T-Mobile commits to more Pixels, goes all-in on Google services

T-Mobile logo
T-Mobile logo (Image credit: Android Central)

What you need to know

  • T-Mobile announced a partnership with Google that will expand the Android platform on the network.
  • Google Messages will become the default on Android phones sold by T-Mobile.
  • T-Mobile will begin selling more Google Pixel phones and make Google One storage its default backup cloud storage.

T-Mobile and Google have announced a strategic partnership that will promote Android devices on one of the best wireless carriers in the U.S. As part of the new partnership, T-Mobile helps to further unify the Android ecosystem by adopting more of Google's services as defaults on the platform. In addition, T-Mobile plans to expand its offerings, which could introduce a wider variety of smartphones.

Google Messages Hero

Source: Jeramy Johnson / Android Central (Image credit: Source: Jeramy Johnson / Android Central)

On the software front, T-Mobile more or less taking a backseat with its own software and "bundling" Google's apps and services into every Android phone it sells. One major advantage to this is the boost to Google Messages and RCS, now that T-Mobile plans to make this the default on all of its Android phones.

This includes phones like the Samsung Galaxy S21 which already include full support for RCS within Samsung's default messaging app. T-Mobile previously expressed its commitment to RCS in the past, but making Google Messages the default on its smartphones will further its efforts.

The switch, which should happen later this year, will help to establish RCS as a standard, giving users access to enhanced messaging and helping Google improve its messaging around Google Messages, which has lagged ever since it began pushing RCS features onto the app. T-Mobile also highlights the end-to-end encryption that Google has rolled out to beta users, stating that the rollout will continue throughout the year, offering better customer privacy.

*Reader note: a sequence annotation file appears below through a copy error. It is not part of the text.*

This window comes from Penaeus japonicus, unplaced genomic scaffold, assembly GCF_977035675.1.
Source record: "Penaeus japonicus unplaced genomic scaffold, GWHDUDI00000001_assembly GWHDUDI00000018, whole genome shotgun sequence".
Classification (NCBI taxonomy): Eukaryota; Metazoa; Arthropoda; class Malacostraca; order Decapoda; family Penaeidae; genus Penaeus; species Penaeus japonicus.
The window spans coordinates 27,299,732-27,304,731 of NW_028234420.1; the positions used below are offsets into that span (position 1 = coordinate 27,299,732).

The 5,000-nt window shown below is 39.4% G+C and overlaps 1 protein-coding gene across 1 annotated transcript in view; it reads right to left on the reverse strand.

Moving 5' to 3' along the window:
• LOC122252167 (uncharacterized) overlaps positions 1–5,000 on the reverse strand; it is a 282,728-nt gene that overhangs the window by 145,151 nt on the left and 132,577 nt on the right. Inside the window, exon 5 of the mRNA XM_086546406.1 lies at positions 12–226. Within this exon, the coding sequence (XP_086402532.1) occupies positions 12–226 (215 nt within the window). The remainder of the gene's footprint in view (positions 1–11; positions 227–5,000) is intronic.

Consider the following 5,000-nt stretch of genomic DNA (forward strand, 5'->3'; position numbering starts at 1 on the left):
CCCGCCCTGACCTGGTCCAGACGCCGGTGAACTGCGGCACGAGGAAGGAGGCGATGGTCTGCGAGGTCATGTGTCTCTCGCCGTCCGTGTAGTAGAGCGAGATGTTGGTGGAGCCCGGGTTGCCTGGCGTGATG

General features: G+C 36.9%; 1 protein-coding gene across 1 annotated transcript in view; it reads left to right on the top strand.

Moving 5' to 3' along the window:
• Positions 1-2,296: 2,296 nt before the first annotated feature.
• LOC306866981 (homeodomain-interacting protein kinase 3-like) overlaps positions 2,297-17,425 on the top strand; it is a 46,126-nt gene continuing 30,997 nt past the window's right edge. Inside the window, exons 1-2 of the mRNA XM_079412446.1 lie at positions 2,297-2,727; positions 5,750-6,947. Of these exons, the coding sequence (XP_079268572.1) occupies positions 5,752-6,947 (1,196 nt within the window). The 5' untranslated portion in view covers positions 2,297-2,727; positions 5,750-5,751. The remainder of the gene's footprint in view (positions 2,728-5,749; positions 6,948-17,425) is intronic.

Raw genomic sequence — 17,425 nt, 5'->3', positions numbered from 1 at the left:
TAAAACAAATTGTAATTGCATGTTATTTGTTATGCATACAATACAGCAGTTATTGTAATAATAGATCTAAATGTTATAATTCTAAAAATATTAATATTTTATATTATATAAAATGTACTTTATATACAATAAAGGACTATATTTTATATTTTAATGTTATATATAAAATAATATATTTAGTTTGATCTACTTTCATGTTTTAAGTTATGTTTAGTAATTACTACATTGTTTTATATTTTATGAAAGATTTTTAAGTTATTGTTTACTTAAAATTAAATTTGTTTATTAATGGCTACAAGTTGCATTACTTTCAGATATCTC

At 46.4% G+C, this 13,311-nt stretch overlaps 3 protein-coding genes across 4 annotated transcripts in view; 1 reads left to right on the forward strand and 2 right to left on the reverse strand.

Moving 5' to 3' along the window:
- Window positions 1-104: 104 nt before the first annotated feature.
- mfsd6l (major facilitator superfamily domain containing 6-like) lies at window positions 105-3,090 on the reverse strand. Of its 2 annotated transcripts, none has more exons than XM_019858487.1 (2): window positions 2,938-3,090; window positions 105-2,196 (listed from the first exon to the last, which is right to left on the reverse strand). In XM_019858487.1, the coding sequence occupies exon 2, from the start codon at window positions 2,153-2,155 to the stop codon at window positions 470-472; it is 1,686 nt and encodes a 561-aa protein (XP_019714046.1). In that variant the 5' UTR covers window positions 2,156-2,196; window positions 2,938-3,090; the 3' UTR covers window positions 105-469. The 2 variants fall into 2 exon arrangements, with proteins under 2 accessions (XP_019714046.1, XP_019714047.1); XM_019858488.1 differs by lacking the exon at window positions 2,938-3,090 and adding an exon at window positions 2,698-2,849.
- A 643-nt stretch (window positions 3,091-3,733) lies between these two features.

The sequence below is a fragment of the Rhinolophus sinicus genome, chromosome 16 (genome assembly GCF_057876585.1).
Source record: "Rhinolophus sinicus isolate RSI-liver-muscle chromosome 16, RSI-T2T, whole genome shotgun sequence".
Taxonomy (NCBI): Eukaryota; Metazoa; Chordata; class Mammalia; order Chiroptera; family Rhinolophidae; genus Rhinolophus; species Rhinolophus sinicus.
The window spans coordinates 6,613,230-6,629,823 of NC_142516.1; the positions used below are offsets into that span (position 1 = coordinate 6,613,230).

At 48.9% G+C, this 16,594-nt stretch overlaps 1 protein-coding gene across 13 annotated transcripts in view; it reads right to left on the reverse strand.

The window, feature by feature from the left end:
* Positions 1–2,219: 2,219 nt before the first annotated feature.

T-Mobile is putting more Google onto your next Android phone.

T-Mobile also announced that it's making Google One its default for cloud backup storage on Android devices instead of bundling its own. This further differentiates T-Mobile from other carriers like Verizon, which prefers to bundle its various cloud and messaging services with its phones. Thanks to these changes, T-Mobile customers should notice a decrease in carrier bloat that often plagues new Android smartphones. It's unclear if T-Mobile will offer discounts for the service, which starts at $2 per month for 100GB, but customers will likely default to the normal free 15GB.

As part of T-Mobile's push to further promote Android, the company announced that it would begin offering a wider variety of devices, starting with Google's own smartphones. While the company currently sells the Google Pixel 4a 5G and supports other Pixel devices, it will likely mean that T-Mobile will sell future devices like the Google Pixel 6. Until now, Verizon has held a largely exclusive hold on the Pixel smartphones, so the move should expand the reach of not only Google's smartphones but other Android OEMs as well.

T-Mobile already has "the most Android smartphone customers in the U.S.," according to CEO Mike Seivert, explaining that the partnership extends the decade-long relationship between the two companies:

We're building on our decade-long relationship with Google to give customers an even better experience with the world's very best products and services....it's the best of Google, combined with the nation's largest and fastest 5G network on T-Mobile.

T-Mobile also plans to focus on Google's entertainment offerings by switching to YouTube TV and shutting down TVision. The company also states it plans to invest more in Android TV, which means we could soon see the company offer more of the best Android TV boxes.

Derrek Lee
News Editor

Derrek is a long-time Nokia and LG fanboy who loves astronomy, videography, and sci-fi movies. When he's not working, he's most likely working out or smoldering at the camera.